Last month the Telecom Regulatory Authority of India, or Trai, finally set the cat among the pigeons. It recommended for the second time in four years that state or central governments or their joint ventures with any other body should not be allowed into the business of broadcasting or distribution of television channels. And if such entities already exist in the business, they should be provided with an exit. It also recommended that the arm’s length relationship between Prasar Bharati, which runs Doordarshan (DD) and All India Radio (AIR), and the government should be strengthened through measures that ensure “functional” autonomy.
Trai is the regulator for the Rs 34,000-crore television industry. Its recommendations are just that — recommendations. They become the law only when policy makers at the ministry of information and broadcasting take them seriously.
They should. It would do wonders for the business of television and for the freedom of the media in India. For too long the whole media debate has centred around news content. There has been very little talk about the structure of the business, changing ownership patterns and how that vitiates everything, including content.
Here is my favourite example. Of India’s 140-odd news channels, roughly one-third are owned by politicians, political parties or by “entities” (as the Trai paper calls them) not interested in building a news brand. These are just political vehicles and influence peddlers. As a result, companies that want to make money by running a proper news outfit end up competing with ones that have no shareholders to answer to. This hyper-competition is forcing everybody into a race to the bottom on standards.
You could argue that there is nothing wrong if state governments or the regional/national parties that run them own media as long as people have other options.
It doesn’t quite work that way.
Fastway, the leading cable company in Punjab, is owned in part by the ruling Badal family. The Competition Commission of India imposed a fine on Fastway last year for blocking Day & Night News, an independent channel. In Tamil Nadu, Kalanithi Maran, related to the DMK leader M Karunanidhi, owns the dominant TV (Sun), direct-to-home (Sun Direct) and cable distribution (Sumangali) companies. Arasu, a state-owned cable distribution company, was born when Mr Karunanidhi was at loggerheads with Mr Maran. Later, J Jayalalithaa of the AIADMK, who is now chief minister, simply appropriated it for the same reason.
There are dozens of such examples, from Kerala, Odisha, Rajasthan and Andhra Pradesh among other states. So the evidence that state governments, regional parties or political outfits are not “fit” to own media is piling up. That is why their ownership is controlled in most countries across the world. Where they are allowed, in Australia or the US, a strong independent regulator monitors them. India, however, does not have the same political and economic maturity. Can you imagine a regulator telling Sun News that it cannot keep glorifying Mr Karunanidhi?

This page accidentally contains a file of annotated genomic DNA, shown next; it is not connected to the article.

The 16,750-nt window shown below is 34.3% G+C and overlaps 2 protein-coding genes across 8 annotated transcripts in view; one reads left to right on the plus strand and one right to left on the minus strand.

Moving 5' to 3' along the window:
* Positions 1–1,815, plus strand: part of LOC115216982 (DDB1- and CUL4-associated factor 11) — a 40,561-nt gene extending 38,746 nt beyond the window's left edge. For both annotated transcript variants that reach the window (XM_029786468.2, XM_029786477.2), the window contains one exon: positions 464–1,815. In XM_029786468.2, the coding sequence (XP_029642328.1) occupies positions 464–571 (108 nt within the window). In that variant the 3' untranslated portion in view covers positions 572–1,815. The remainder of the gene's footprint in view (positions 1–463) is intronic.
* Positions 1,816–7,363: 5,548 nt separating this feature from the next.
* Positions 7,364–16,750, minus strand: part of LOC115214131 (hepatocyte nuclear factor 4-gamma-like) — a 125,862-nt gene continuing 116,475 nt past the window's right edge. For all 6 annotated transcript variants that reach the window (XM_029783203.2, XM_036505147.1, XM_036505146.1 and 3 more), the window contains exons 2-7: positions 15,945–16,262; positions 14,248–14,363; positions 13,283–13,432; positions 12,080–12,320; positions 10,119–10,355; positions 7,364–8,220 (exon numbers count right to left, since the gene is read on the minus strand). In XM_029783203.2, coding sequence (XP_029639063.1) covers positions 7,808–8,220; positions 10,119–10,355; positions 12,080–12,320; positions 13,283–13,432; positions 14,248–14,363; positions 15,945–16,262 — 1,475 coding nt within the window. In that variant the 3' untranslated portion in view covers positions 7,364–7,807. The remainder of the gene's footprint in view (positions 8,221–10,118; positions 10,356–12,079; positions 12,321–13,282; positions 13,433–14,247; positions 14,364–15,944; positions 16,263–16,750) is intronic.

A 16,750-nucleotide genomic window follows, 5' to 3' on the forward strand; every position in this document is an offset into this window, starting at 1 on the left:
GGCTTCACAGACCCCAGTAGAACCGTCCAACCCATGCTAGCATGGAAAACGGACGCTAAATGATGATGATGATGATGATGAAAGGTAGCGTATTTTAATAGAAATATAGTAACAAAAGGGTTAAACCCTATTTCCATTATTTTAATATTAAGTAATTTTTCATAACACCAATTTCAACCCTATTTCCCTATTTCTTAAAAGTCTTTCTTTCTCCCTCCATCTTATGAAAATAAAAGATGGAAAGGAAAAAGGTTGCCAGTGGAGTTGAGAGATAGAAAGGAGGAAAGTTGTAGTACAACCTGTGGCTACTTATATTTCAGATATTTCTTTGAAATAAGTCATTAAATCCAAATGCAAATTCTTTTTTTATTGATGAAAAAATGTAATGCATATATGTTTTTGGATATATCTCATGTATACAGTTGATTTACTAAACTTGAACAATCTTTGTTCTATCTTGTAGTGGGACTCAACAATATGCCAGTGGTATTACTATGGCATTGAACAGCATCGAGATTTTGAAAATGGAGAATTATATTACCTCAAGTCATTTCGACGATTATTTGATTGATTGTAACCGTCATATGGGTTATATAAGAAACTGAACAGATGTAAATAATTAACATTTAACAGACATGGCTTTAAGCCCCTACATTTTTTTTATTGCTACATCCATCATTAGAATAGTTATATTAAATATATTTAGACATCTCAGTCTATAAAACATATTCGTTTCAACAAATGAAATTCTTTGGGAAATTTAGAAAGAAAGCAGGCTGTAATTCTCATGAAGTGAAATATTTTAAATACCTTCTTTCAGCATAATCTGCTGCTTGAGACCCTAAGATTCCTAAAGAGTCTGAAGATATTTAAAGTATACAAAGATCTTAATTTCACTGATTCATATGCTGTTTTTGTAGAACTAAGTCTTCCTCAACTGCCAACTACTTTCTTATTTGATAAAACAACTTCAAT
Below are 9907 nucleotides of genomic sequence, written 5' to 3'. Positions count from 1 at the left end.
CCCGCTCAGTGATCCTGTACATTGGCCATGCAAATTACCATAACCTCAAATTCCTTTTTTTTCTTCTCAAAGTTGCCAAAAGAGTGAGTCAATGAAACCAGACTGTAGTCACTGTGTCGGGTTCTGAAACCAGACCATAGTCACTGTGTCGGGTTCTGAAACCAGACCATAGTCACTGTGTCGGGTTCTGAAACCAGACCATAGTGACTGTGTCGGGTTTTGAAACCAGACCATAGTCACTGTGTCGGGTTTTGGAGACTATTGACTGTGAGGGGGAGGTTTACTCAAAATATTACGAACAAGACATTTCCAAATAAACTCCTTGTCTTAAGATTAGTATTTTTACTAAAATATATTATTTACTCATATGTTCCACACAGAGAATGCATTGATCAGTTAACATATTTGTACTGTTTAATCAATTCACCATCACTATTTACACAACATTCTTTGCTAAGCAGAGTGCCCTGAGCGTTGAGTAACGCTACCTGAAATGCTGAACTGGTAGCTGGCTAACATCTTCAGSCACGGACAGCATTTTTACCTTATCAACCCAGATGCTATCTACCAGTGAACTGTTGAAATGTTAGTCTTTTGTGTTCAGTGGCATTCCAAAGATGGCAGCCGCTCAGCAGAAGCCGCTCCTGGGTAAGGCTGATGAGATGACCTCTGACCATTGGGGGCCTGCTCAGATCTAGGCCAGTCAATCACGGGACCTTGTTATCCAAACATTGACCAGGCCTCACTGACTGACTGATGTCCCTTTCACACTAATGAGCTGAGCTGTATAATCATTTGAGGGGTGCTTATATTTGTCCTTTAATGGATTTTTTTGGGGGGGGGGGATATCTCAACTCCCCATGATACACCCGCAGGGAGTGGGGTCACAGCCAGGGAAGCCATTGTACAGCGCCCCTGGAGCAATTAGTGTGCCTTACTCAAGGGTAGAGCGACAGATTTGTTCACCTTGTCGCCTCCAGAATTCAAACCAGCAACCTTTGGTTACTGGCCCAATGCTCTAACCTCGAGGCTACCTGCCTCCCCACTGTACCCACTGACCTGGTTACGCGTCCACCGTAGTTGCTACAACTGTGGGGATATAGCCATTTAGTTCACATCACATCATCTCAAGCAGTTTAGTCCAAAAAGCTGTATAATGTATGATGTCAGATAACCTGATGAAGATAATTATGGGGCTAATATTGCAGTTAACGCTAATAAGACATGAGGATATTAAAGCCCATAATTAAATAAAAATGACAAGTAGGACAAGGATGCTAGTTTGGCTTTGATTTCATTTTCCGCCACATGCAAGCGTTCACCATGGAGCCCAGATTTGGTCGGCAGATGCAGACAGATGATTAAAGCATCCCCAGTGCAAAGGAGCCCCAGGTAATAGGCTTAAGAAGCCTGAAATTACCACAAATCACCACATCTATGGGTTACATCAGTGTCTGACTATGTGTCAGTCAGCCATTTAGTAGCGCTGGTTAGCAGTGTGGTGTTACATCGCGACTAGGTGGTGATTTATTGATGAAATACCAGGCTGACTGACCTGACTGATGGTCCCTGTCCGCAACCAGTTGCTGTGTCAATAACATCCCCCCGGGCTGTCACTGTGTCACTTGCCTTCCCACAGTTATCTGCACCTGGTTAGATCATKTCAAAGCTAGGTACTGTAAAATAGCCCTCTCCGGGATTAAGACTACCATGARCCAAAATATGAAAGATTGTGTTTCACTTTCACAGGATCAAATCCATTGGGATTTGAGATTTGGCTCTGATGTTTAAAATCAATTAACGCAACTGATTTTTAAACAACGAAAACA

Then there is the law. The privatisation of television in India occurred on the back of a landmark judgment by the Supreme Court. On a suit filed by the ministry of information and broadcasting against the Cricket Association of Bengal for the telecast rights of the Hero Cup in 1994, the Supreme Court ruled that airwaves were not the monopoly of the Indian government; they were public property and should be used to foster plurality and diversity of views, opinions and ideas. This, it said, was implicit in Article 19 (1) (a) of the Indian Constitution, granting the right of free speech to citizens.
It was after this judgment that the government quickly notified the Prasar Bharati Bill, granting autonomy to DD and AIR in 1997. It had been putting this off for almost two decades. The Akash Bharti Bill had been presented in Parliament in 1978; it lapsed. It was passed many years later in 1990 as the Prasar Bharati Bill, but was conveniently not notified. So whether it is the Centre or the state, the power of the media is something everyone wants to harness.
“Diversity of ownership of media is not sufficient per se to ensure pluralism of content. The basic objective of the entity which owns a particular broadcast channel can be said to influence the contents of such a channel,” says a 2008 Trai paper. The paper had argued against allowing state or local governments in broadcasting or television distribution. Just like the Draft Broadcasting Bill (1997), from which it borrowed heavily, it did not see the light of day. Now requests from the Delhi government, the ministry of human resource development and the government of Tamil Nadu, among others, have prompted a relook.
Here is the final argument against it. The only reason any government should own the media is for public service broadcasting. Prasar Bharati caters to that need. It has separate satellite TV channels in almost all national languages. You could argue about its efficacy, but the platform exists. Prasar Bharati takes away anywhere between Rs 1,500 crore and Rs 1,800 crore of taxpayer money in subsidies in a year, with little to show for it. Why, then, should you and I foot the bill for more media that various governments want for their own purposes?